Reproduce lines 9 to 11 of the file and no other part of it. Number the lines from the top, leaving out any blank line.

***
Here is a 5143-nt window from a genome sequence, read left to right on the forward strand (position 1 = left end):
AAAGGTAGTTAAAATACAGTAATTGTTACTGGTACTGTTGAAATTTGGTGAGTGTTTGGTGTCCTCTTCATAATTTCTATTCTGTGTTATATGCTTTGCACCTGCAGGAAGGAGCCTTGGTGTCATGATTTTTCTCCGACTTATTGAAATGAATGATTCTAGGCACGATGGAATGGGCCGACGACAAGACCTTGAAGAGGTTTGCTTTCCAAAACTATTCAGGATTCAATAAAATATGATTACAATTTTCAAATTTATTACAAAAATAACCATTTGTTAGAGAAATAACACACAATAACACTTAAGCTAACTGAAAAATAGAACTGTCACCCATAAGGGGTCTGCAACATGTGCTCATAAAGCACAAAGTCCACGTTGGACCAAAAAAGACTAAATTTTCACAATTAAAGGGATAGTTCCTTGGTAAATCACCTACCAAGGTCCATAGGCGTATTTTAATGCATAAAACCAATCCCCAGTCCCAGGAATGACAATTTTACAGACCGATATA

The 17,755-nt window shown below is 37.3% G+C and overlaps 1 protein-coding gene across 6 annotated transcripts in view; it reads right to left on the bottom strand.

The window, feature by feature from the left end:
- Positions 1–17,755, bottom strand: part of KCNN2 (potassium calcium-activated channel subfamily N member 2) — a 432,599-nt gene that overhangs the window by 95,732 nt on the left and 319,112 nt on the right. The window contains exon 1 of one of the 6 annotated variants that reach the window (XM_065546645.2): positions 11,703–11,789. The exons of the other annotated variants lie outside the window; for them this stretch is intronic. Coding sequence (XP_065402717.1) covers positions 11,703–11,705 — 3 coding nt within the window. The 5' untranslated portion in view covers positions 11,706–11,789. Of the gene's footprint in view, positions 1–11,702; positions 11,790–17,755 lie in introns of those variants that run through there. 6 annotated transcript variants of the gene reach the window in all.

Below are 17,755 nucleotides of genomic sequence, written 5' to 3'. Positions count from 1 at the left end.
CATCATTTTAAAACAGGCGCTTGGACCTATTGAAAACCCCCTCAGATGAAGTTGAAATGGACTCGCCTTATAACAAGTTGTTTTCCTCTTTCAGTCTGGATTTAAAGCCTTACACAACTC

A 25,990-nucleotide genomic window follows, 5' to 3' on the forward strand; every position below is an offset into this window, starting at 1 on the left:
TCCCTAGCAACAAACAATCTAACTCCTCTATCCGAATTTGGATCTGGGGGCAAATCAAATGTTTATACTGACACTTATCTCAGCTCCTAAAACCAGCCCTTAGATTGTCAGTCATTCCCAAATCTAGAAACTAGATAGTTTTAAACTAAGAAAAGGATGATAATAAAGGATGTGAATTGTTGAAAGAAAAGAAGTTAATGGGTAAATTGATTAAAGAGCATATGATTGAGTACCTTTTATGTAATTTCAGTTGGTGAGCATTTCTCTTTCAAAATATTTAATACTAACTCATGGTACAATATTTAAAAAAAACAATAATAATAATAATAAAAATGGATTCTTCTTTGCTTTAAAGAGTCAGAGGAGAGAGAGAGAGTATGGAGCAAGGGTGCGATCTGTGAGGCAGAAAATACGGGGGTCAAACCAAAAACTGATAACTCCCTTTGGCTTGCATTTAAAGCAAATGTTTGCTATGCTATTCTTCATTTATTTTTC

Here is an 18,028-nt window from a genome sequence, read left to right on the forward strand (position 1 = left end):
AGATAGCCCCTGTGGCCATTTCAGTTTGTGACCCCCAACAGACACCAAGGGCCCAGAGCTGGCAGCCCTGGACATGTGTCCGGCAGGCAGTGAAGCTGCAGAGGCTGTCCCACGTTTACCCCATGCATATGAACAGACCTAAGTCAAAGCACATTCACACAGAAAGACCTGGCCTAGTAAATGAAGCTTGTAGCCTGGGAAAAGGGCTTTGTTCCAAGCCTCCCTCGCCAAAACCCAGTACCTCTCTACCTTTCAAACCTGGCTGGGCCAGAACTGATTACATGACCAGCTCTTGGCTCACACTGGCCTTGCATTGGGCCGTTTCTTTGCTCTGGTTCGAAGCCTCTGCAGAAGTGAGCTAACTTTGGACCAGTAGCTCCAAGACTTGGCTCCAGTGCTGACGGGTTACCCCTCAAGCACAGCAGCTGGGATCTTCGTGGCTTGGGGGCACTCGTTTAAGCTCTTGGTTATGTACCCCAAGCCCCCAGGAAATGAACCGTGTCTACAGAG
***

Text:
TCCCTAGCAACAAACAATCTAACTCCTCTATCCGAATTTGGATCTGGGGGCAAATCAAATGTTTATACTGACACTTATCTCAGCTCCTAAAACCAGCCCTTAGATTGTCAGTCATTCCCAAATCTAGAAACTAGATAGTTTTAAACTAAGAAAAGGATGATAATAAAGGATGTGAATTGTTGAAAGAAAAGAAGTTAATGGGTAAATTGATTAAAGAGCATATGATTGAGTACCTTTTATGTAATTTCAGTTGGTGAGCATTTCTCTTTCAAAATATTTAATACTAACTCATGGTACAATATTTAAAAAAAACAATAATAATAATAATAAAAATGGATTCTTCTTTGCTTTAAAGAGTCAGAGGAGAGAGAGAGAGTATGGAGCAAGGGTGCGATCTGTGAGGCAGAAAATACGGGGGTCAAACCAAAAACTGATAACTCCCTTTGGCTTGCATTTAAAGCAAATGTTTGCTATGCTATTCTTCATTTATTTTTC

Here is an 18,028-nt window from a genome sequence, read left to right on the forward strand (position 1 = left end):
AGATAGCCCCTGTGGCCATTTCAGTTTGTGACCCCCAACAGACACCAAGGGCCCAGAGCTGGCAGCCCTGGACATGTGTCCGGCAGGCAGTGAAGCTGCAGAGGCTGTCCCACGTTTACCCCATGCATATGAACAGACCTAAGTCAAAGCACATTCACACAGAAAGACCTGGCCTAGTAAATGAAGCTTGTAGCCTGGGAAAAGGGCTTTGTTCCAAGCCTCCCTCGCCAAAACCCAGTACCTCTCTACCTTTCAAACCTGGCTGGGCCAGAACTGATTACATGACCAGCTCTTGGCTCACACTGGCCTTGCATTGGGCCGTTTCTTTGCTCTGGTTCGAAGCCTCTGCAGAAGTGAGCTAACTTTGGACCAGTAGCTCCAAGACTTGGCTCCAGTGCTGACGGGTTACCCCTCAAGCACAGCAGCTGGGATCTTCGTGGCTTGGGGGCACTCGTTTAAGCTCTTGGTTATGTACCCCAAGCCCCCAGGAAATGAACCGTGTCTACAGAG